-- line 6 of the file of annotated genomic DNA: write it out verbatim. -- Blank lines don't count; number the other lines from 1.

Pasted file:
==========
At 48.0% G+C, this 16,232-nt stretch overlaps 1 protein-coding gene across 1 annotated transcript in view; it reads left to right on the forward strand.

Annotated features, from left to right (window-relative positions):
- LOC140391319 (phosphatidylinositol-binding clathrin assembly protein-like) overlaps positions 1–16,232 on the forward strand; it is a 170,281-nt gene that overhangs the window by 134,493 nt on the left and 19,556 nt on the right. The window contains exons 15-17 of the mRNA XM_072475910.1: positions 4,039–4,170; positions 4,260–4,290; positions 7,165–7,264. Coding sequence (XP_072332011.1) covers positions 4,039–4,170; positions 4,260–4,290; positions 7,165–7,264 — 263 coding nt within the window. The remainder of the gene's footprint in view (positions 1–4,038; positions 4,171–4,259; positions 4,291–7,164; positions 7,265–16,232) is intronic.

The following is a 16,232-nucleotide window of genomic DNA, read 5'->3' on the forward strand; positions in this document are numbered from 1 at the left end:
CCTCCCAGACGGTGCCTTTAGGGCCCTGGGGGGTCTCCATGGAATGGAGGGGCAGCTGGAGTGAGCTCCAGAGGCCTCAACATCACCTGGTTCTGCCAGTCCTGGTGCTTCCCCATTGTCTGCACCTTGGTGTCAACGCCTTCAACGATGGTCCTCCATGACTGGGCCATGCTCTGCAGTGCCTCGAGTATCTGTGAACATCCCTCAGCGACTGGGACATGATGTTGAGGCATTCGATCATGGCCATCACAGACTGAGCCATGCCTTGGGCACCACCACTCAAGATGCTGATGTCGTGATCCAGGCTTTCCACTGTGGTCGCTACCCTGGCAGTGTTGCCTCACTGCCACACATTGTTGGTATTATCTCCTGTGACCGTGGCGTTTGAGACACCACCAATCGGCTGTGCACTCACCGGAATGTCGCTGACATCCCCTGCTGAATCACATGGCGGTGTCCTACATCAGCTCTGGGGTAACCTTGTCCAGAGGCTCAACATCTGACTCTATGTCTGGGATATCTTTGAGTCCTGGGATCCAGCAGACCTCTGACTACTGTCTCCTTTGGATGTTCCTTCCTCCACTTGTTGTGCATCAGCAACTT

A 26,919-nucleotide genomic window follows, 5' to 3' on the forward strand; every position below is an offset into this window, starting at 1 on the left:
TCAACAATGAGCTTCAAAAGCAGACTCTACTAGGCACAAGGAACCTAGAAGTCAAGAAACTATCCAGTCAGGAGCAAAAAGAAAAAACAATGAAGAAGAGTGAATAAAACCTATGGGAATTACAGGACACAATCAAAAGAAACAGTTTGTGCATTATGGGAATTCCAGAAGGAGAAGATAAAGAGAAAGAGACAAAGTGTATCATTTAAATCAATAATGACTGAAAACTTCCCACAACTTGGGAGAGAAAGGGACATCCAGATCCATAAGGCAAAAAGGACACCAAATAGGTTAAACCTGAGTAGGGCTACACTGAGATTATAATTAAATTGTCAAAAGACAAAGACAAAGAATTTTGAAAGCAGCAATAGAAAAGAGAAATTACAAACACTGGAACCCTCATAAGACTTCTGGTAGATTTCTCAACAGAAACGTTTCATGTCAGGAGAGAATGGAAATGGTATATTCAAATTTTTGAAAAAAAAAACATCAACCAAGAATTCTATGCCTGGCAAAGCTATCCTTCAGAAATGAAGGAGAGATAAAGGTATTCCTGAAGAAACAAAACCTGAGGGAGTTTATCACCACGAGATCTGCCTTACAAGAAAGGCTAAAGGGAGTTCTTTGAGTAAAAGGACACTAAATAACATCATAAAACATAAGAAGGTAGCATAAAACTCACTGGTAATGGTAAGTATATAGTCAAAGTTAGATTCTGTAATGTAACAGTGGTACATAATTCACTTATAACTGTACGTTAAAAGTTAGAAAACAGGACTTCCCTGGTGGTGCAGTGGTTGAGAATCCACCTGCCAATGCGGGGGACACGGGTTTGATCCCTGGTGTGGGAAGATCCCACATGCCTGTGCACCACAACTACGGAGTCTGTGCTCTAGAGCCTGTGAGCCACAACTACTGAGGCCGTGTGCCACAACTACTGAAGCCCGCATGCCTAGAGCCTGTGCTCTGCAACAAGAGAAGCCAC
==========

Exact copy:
A 26,919-nucleotide genomic window follows, 5' to 3' on the forward strand; every position below is an offset into this window, starting at 1 on the left: